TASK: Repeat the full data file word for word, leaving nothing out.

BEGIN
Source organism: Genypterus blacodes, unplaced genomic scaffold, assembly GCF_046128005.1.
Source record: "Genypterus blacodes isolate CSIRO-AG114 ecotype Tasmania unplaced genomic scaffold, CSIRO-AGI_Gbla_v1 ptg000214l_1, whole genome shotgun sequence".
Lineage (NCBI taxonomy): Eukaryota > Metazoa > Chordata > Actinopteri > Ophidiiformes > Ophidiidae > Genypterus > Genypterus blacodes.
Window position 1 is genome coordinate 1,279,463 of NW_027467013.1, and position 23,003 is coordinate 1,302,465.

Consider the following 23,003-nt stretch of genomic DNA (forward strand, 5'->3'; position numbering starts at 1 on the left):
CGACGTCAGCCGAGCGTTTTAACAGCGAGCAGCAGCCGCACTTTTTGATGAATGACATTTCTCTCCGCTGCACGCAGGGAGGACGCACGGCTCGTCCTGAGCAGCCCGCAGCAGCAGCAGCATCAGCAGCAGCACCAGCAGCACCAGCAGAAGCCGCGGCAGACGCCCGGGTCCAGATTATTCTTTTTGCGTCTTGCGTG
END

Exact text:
Source organism: Genypterus blacodes, unplaced genomic scaffold, assembly GCF_046128005.1.
Source record: "Genypterus blacodes isolate CSIRO-AG114 ecotype Tasmania unplaced genomic scaffold, CSIRO-AGI_Gbla_v1 ptg000214l_1, whole genome shotgun sequence".
Lineage (NCBI taxonomy): Eukaryota > Metazoa > Chordata > Actinopteri > Ophidiiformes > Ophidiidae > Genypterus > Genypterus blacodes.
Window position 1 is genome coordinate 1,279,463 of NW_027467013.1, and position 23,003 is coordinate 1,302,465.

Consider the following 23,003-nt stretch of genomic DNA (forward strand, 5'->3'; position numbering starts at 1 on the left):
CGACGTCAGCCGAGCGTTTTAACAGCGAGCAGCAGCCGCACTTTTTGATGAATGACATTTCTCTCCGCTGCACGCAGGGAGGACGCACGGCTCGTCCTGAGCAGCCCGCAGCAGCAGCAGCATCAGCAGCAGCACCAGCAGCACCAGCAGAAGCCGCGGCAGACGCCCGGGTCCAGATTATTCTTTTTGCGTCTTGCGTG